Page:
By Lonnie Wilkey
Editor, Baptist and Reflector
MARTIN — Weslee Hill has counseled people through stressful times in their lives for the past 10 years as the counselor for Weakley County Baptist Association, based in Dresden. She is now putting into practice advice she has been giving to others for the past decade.
Hill has especially walked with despondent clients through holidays including Christmas.
The despondency quite often is dealing with the loss of a loved one, but it can involve a number of things including broken and fractured relationships, Hill said.
“Holidays can create stress for people in general, even those not dealing with grief,” she observed.
Hill noted that holidays are supposed to be “happy, cheerful, and perfect,” much like one would find in a Norman Rockwell painting.
“A lot of people have those expectations but it very rarely winds up that way,” she said.
Hill now can counsel others, having experienced the loss of her mother (Susie Edwards) who died from cancer earlier this year. Edwards served on the staff of the Baptist and Reflector for nearly 30 years.
The first step in dealing with grief, especially the death of a loved one, is to share the memories of that person with others. Be able to talk about what you miss about the person, she advised. Don’t keep it bottled up inside, she stressed.
Hill said one thing that helped her family through their first Thanksgiving holiday without her mother was humor.
“We picked on Mom and talked about the things that she did that cracked us up,” she laughed. “That was healing.”
In particular she recalled that her mother “had a change of dishes for every season. It had to be just right,” she said.
They would joke about “changing out the dishes.” It was not being disrespectful to her memory, she said. Rather it was a way “to honor Mom.”
One thing Hill did that especially helped her was to complete a craft project her mother had started two years ago. She had taken Styrofoam trees and decorated them with green, red, gold, and silver sequins and buttons, but she did not complete the project.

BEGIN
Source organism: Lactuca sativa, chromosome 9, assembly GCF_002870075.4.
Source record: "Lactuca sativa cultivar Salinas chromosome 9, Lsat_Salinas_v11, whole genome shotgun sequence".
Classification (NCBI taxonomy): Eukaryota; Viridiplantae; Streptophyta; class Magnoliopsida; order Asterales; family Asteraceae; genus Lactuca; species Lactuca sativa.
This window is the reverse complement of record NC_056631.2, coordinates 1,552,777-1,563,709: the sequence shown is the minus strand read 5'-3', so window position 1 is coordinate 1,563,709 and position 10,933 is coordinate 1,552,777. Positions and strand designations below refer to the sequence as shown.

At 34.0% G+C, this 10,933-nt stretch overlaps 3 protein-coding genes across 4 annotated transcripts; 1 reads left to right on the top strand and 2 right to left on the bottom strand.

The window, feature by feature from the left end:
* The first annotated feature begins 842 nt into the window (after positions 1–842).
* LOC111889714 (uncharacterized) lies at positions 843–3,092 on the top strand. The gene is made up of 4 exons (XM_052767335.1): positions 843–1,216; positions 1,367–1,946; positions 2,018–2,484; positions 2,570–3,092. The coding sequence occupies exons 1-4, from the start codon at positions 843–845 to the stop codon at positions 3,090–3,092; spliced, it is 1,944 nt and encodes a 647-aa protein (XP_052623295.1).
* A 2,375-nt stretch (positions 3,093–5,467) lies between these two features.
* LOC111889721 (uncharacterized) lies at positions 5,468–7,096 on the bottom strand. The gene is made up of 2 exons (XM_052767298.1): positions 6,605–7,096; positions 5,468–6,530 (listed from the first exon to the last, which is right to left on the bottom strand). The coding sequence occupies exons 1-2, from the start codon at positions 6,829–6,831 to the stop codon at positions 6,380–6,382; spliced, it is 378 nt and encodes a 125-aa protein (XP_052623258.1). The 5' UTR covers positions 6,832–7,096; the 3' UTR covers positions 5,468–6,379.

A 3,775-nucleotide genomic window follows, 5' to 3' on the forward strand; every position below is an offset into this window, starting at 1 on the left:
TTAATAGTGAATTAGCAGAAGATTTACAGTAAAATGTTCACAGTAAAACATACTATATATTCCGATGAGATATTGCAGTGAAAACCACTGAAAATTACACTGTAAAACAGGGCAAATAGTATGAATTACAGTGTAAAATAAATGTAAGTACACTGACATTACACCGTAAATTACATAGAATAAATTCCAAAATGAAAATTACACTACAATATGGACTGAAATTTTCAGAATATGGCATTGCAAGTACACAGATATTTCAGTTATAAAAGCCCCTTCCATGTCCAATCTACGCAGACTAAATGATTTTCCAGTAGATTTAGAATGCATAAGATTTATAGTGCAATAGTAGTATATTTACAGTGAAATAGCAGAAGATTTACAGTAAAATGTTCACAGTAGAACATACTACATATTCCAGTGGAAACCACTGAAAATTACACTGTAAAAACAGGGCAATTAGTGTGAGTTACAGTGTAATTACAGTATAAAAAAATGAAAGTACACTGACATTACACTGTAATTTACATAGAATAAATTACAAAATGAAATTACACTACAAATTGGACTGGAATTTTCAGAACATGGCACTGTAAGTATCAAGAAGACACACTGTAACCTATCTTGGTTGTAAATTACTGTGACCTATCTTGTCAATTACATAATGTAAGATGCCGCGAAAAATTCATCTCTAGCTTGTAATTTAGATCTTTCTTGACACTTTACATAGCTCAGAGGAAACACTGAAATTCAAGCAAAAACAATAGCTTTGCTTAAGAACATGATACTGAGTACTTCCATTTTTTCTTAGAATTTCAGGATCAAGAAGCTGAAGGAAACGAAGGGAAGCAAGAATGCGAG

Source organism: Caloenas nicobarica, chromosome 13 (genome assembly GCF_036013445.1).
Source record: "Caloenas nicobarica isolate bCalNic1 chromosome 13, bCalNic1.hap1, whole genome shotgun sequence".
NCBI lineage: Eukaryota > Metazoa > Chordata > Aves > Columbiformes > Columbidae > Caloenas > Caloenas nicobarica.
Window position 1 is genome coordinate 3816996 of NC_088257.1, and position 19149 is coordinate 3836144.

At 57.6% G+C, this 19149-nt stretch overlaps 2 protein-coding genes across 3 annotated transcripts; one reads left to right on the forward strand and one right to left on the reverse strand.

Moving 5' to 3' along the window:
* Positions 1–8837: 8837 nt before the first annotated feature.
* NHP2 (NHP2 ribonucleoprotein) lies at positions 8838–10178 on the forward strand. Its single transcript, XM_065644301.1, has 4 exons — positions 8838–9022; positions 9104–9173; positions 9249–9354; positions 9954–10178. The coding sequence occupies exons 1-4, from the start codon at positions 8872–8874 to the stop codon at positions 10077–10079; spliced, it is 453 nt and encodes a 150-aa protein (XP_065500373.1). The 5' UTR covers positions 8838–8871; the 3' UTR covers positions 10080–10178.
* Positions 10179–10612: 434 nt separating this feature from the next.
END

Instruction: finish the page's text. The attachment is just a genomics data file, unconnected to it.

“I found the tree that she had started and decided to finish it because it was important to Mom,” she said. “Then we took a family picture with the tree,” she said, noting that family pictures also were very important to her mother.
For others who are experiencing grief, Hill encouraged them to find humor in what their loved one did. “Realize the person was human and enjoy those special quirks about that person.”
Hill also noted that it is important to not try to “re-create” or do everything the loved one did unless it is something you want to do. She noted her mother was an avid decorator at Christmas, but she and her dad (Mark Edwards, retired minister of music at First Baptist Church, Nashville) are not.
“It’s not that we’re running from it. That was her. You are not betraying the person because you don’t do everything she did,” Hill said.
Trying to re-create memories of a person “will fall short” of expectations and it just won’t be the same, she stressed.
Finally, Hill said that it is okay for families to begin new traditions.
She said through God’s grace that she realized that last Christmas could very well be the last one her family spent with her mother. “I made last year memorable for me and my kids,” she said.
Instead of spending Christmas morning at their home in Martin as they were accustomed to doing, they drove to Nashville so they could spend Christmas Eve with her mother.
“That was my gift to her. We sang around the piano and Mom was Mom.
“For that I’m so very thankful. It was the best Christmas present I could have gotten.”
This year will be different, she acknowledged, noting they will not be in Nashville this year. “Things won’t be the same every year.”
Make new traditions, but be sure to communicate with everyone involved, she suggested.
“Grief is an individual thing and there is no right or wrong way to grieve,” Hill said.
Hill shared three tips for getting through stress-filled holidays, whether it is grief-related or not.
•Balance expectations with reality and communicate with others involved. Accept that it might not be a picture perfect ending, she said.
•Have a stress reliever. For Hill it is running. She completed a half-marathon on Dec. 5. Find an outlet for that stress, she said.
“Don’t take it out on the family.”
•Afford people grace. Remember that everyone has expectations and they may be different from yours. Compromise when possible and try to accommodate others.
Most importantly, she said, “give people grace when they get cranky.”